RDP 9003: The Balance of Payments in the 1980s VIII. Conclusion

Two of the economic events that distinguished the 1980s from earlier decades were the apparent structural increase in the current account deficit and the rapid accumulation of foreign debt. Over the three decades from 1950 to 1980, the current account deficit averaged 2–1/2 per cent of GDP. Generally, the deficits experienced during the 1980s were double this earlier figure.

The paper argued that the major influences on the current account shifted over the course of the decade. The low level of national saving (which was largely due to the decline in public saving) underpinned the deficit in the first half of the decade. This was exacerbated at the beginning of the decade by a sharp rise in private investment. Even though investment subsequently fell to historically low levels, the current account failed to narrow markedly as fiscal policy became expansionary and private saving fell during the 1982/83 recession. Each of these factors contributed to an appreciation of the real exchange rate during this period and left the real exchange rate above its earlier level for a considerable time. This reduction in competitiveness, coupled with the rise in expenditure, resulted in a sharp widening of the current account deficit. In hindsight, the response of the current account to these shocks was not surprising. This cannot be said for the behaviour of the current account in the second half of the decade.

Despite a large depreciation of the nominal and real exchange rate between early 1985 and mid-1986, a substantial contraction of fiscal policy and subsequently a large rise in the terms of trade, the current account showed little sustained narrowing and continued to fluctuate around 5 per cent of GDP. This can largely be explained by a large rise in private investment (due to increased profitability resulting from sustained real wage reductions). The rise in the terms of trade was not reflected in increased saving and therefore a reduction in the current account deficit. These shocks placed upward pressure on income, expenditure and the real exchange rate. The tightening of monetary policy beginning in 1988 may have exacerbated this exchange rate rise and contributed to the widening of the deficit but domestic anti-inflationary objectives dictated that monetary policy should resist the surge in domestic expenditure. The earlier depreciation was partly reversed and the current account response to the reduction in the Public Sector Borrowing Requirement (PSBR) was therefore inhibited,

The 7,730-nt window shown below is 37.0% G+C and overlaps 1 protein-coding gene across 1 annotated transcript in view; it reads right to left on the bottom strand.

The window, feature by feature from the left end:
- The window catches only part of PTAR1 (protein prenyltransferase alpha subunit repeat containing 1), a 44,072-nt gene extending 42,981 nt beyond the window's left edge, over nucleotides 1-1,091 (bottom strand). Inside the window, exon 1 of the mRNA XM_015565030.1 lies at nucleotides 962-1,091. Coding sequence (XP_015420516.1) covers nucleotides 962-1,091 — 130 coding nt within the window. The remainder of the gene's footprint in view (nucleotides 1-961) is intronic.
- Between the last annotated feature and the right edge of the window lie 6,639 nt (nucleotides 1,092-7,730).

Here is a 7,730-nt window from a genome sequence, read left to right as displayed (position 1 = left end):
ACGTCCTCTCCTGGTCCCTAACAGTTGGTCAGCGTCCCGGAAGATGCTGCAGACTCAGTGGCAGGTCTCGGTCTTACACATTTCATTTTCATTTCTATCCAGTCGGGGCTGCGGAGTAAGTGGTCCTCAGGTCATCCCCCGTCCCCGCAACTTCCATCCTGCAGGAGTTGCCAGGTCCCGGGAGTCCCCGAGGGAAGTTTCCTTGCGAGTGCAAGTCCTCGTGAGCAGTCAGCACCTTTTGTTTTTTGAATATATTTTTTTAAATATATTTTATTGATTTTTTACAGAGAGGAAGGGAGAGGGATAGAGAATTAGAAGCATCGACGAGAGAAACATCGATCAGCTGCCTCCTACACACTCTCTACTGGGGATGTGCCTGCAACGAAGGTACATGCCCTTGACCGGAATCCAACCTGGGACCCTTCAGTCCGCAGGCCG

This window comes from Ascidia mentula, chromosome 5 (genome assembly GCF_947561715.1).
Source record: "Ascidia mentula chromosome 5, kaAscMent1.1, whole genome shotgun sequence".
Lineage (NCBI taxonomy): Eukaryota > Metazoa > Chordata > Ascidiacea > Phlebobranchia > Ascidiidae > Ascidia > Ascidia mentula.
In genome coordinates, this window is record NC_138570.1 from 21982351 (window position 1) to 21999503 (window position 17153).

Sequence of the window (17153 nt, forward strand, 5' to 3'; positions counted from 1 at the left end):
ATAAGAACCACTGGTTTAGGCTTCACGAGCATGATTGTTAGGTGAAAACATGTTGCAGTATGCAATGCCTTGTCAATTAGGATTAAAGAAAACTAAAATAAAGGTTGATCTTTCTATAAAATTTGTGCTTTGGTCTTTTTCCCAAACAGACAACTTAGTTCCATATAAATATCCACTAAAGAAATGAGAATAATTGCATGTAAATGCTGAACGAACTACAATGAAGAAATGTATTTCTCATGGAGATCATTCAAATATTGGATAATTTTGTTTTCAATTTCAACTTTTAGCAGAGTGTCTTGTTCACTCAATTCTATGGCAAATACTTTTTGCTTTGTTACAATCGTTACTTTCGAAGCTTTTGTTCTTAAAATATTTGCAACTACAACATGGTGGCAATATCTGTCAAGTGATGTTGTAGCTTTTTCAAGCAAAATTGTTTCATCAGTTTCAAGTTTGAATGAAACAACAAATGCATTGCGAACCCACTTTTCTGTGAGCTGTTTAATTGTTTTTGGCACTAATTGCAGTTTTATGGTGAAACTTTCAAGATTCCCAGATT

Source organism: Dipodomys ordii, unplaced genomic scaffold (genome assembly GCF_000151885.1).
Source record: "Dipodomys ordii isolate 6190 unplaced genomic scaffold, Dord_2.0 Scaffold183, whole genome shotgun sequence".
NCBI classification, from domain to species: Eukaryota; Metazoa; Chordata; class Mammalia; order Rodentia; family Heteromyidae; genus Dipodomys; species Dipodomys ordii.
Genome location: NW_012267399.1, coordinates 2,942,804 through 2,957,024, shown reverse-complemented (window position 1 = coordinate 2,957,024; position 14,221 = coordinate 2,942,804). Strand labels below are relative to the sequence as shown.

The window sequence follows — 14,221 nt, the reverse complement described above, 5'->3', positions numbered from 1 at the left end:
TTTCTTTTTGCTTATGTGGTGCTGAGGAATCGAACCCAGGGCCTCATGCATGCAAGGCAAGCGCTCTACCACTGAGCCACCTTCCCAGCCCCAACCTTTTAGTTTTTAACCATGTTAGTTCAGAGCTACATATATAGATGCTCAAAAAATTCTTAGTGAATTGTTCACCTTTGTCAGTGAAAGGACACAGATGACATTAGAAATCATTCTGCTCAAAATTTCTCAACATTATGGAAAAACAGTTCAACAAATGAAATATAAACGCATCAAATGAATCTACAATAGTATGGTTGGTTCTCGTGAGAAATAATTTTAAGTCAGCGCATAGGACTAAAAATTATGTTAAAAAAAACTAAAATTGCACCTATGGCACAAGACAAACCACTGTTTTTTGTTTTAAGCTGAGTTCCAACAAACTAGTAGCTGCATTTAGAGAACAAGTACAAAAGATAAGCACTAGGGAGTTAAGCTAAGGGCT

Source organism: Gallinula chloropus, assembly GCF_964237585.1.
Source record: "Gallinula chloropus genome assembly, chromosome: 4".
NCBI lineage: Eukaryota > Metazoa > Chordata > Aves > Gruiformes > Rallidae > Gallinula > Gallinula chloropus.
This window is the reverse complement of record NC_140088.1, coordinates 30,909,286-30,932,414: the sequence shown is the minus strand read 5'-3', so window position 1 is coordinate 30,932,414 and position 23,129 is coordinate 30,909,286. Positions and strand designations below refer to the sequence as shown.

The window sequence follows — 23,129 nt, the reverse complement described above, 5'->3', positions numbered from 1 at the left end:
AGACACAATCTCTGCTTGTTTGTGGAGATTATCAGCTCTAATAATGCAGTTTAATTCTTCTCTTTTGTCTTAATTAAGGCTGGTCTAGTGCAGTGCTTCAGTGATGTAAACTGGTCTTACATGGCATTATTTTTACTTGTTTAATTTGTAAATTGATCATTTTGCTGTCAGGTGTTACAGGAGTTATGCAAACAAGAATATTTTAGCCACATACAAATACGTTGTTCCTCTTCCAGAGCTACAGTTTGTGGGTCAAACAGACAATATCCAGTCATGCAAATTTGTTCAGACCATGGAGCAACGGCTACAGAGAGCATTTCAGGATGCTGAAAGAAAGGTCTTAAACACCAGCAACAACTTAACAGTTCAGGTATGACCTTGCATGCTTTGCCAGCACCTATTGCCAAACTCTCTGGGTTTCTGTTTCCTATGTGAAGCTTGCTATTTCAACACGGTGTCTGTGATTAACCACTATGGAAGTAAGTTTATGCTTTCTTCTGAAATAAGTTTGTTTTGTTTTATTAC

While the shocks mentioned above contributed to this, the deregulation of the financial markets, the abolition of exchange controls and the development of offshore markets in $A denominated securities, facilitated the increased foreign borrowing. These factors increased the mobility of capital and gave domestic agents (the government at the beginning of the decade and the private sector at the end) greater recourse to foreign savings to finance their expenditures. Also, the abolition of exchange controls led to a switch to debt rather than equity finance. The deregulation of the financial markets, coupled with relatively high domestic inflation and distortions in the tax system, may have also contributed directly to the rise in the current account deficit by altering savings and investment decisions.

Can Australia's current account deficit be classified as good or bad? A case can be made that the deficits experienced between the mid-1970s and the mid-1980s were generally bad. They reflected a rapid rise in public sector spending not funded by current taxation. For most of this period (excluding the resource boom) private investment expenditure was subdued. (As a proportion of GDP it was well below its levels of the 1960s). Thus the increase in foreign borrowing in this period did not finance a large increase in the capital stock: rather it financed increased public consumption.[58] On the other hand, it can be argued that the most recent deficits can be classified as good. The public sector accounts have moved into surplus and public expenditure and private consumption have declined relative to GDP. The deficits have financed a substantial rise in private investment expenditure. To the extent that this investment is profitable, it will finance the servicing costs without requiring lower consumption in the future. Some of the recent deficit reflects cyclical excess demand in 1988 and 1989 which has since been eliminated.


This conclusion must be qualified because public consumption expenditure may be welfare enhancing. [58]